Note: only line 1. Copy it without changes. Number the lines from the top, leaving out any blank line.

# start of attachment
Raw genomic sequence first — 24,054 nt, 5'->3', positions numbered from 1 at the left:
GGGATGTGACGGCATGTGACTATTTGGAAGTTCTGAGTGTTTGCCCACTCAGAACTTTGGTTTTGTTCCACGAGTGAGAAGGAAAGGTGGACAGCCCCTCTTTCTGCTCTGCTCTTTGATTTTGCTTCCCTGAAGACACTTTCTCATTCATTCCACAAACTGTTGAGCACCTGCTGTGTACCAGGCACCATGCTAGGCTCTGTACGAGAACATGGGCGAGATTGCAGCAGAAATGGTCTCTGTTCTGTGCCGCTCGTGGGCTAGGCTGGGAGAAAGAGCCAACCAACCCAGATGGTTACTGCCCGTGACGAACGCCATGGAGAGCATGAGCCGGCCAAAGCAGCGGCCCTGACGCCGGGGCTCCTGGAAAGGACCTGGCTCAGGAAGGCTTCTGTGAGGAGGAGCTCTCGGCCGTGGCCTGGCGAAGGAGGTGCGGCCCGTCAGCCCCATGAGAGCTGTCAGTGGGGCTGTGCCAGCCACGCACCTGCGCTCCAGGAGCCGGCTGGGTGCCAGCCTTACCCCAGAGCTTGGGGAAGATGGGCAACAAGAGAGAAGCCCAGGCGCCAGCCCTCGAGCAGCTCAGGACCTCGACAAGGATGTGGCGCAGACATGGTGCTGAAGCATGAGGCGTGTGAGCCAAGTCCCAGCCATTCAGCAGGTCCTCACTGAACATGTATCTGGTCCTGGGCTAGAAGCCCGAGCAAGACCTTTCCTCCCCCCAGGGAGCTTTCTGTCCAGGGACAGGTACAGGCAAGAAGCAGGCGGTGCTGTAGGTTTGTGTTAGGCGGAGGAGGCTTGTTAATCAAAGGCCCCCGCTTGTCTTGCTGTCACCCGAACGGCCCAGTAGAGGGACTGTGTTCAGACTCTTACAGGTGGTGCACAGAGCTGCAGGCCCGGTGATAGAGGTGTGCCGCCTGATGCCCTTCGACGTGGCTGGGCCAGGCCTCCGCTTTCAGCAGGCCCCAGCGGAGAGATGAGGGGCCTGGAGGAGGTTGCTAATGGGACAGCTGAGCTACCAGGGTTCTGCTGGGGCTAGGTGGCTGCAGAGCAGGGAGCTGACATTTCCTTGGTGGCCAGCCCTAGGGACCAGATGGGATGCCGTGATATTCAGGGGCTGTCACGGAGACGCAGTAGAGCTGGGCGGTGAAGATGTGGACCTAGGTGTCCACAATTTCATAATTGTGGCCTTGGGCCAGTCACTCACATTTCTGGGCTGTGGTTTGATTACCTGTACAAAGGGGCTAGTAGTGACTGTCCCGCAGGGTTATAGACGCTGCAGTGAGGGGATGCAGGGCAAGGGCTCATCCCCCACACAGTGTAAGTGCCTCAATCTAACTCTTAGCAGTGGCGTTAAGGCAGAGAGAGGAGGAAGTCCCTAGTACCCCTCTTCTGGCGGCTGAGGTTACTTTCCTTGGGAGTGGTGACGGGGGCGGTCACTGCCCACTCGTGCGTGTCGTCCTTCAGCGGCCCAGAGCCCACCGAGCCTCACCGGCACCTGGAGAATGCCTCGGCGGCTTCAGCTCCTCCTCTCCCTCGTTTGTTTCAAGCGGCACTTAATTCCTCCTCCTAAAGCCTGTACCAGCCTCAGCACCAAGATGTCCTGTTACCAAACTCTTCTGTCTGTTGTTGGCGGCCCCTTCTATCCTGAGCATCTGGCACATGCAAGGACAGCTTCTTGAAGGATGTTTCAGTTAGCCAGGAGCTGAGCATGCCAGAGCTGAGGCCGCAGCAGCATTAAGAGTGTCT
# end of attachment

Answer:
Raw genomic sequence first — 24,054 nt, 5'->3', positions numbered from 1 at the left: